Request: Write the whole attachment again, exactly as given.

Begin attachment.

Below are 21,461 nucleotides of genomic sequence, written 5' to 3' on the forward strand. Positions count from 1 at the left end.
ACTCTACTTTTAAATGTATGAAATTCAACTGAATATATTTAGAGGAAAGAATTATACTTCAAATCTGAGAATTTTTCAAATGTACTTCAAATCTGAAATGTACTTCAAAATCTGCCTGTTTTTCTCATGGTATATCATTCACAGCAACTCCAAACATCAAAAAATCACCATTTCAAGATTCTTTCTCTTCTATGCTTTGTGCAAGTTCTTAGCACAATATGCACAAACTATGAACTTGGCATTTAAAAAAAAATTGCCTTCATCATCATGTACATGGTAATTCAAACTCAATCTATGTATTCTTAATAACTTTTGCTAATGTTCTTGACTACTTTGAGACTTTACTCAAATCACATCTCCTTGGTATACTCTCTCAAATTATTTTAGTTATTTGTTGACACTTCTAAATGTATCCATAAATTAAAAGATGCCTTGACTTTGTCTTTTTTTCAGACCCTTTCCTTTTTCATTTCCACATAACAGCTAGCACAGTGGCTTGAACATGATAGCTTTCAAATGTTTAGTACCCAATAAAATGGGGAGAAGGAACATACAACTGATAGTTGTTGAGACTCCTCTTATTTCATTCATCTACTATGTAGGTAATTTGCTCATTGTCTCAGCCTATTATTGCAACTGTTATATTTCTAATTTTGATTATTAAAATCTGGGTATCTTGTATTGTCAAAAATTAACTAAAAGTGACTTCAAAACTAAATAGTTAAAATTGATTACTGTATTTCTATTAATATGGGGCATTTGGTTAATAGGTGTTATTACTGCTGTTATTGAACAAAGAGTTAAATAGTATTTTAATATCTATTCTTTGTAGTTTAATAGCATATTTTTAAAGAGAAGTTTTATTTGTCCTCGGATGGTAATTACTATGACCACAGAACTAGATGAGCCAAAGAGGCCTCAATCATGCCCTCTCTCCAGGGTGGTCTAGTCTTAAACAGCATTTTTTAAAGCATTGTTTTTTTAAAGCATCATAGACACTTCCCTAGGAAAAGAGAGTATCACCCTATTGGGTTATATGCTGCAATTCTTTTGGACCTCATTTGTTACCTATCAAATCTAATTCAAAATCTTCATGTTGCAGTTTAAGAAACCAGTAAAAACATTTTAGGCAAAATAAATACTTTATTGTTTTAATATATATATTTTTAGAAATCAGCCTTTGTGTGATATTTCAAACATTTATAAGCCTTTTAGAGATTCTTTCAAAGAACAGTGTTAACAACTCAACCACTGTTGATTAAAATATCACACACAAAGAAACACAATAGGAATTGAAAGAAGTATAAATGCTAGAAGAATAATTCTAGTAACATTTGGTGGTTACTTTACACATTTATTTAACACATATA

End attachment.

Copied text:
Below are 21,461 nucleotides of genomic sequence, written 5' to 3' on the forward strand. Positions count from 1 at the left end.
ACTCTACTTTTAAATGTATGAAATTCAACTGAATATATTTAGAGGAAAGAATTATACTTCAAATCTGAGAATTTTTCAAATGTACTTCAAATCTGAAATGTACTTCAAAATCTGCCTGTTTTTCTCATGGTATATCATTCACAGCAACTCCAAACATCAAAAAATCACCATTTCAAGATTCTTTCTCTTCTATGCTTTGTGCAAGTTCTTAGCACAATATGCACAAACTATGAACTTGGCATTTAAAAAAAAATTGCCTTCATCATCATGTACATGGTAATTCAAACTCAATCTATGTATTCTTAATAACTTTTGCTAATGTTCTTGACTACTTTGAGACTTTACTCAAATCACATCTCCTTGGTATACTCTCTCAAATTATTTTAGTTATTTGTTGACACTTCTAAATGTATCCATAAATTAAAAGATGCCTTGACTTTGTCTTTTTTTCAGACCCTTTCCTTTTTCATTTCCACATAACAGCTAGCACAGTGGCTTGAACATGATAGCTTTCAAATGTTTAGTACCCAATAAAATGGGGAGAAGGAACATACAACTGATAGTTGTTGAGACTCCTCTTATTTCATTCATCTACTATGTAGGTAATTTGCTCATTGTCTCAGCCTATTATTGCAACTGTTATATTTCTAATTTTGATTATTAAAATCTGGGTATCTTGTATTGTCAAAAATTAACTAAAAGTGACTTCAAAACTAAATAGTTAAAATTGATTACTGTATTTCTATTAATATGGGGCATTTGGTTAATAGGTGTTATTACTGCTGTTATTGAACAAAGAGTTAAATAGTATTTTAATATCTATTCTTTGTAGTTTAATAGCATATTTTTAAAGAGAAGTTTTATTTGTCCTCGGATGGTAATTACTATGACCACAGAACTAGATGAGCCAAAGAGGCCTCAATCATGCCCTCTCTCCAGGGTGGTCTAGTCTTAAACAGCATTTTTTAAAGCATTGTTTTTTTAAAGCATCATAGACACTTCCCTAGGAAAAGAGAGTATCACCCTATTGGGTTATATGCTGCAATTCTTTTGGACCTCATTTGTTACCTATCAAATCTAATTCAAAATCTTCATGTTGCAGTTTAAGAAACCAGTAAAAACATTTTAGGCAAAATAAATACTTTATTGTTTTAATATATATATTTTTAGAAATCAGCCTTTGTGTGATATTTCAAACATTTATAAGCCTTTTAGAGATTCTTTCAAAGAACAGTGTTAACAACTCAACCACTGTTGATTAAAATATCACACACAAAGAAACACAATAGGAATTGAAAGAAGTATAAATGCTAGAAGAATAATTCTAGTAACATTTGGTGGTTACTTTACACATTTATTTAACACATATA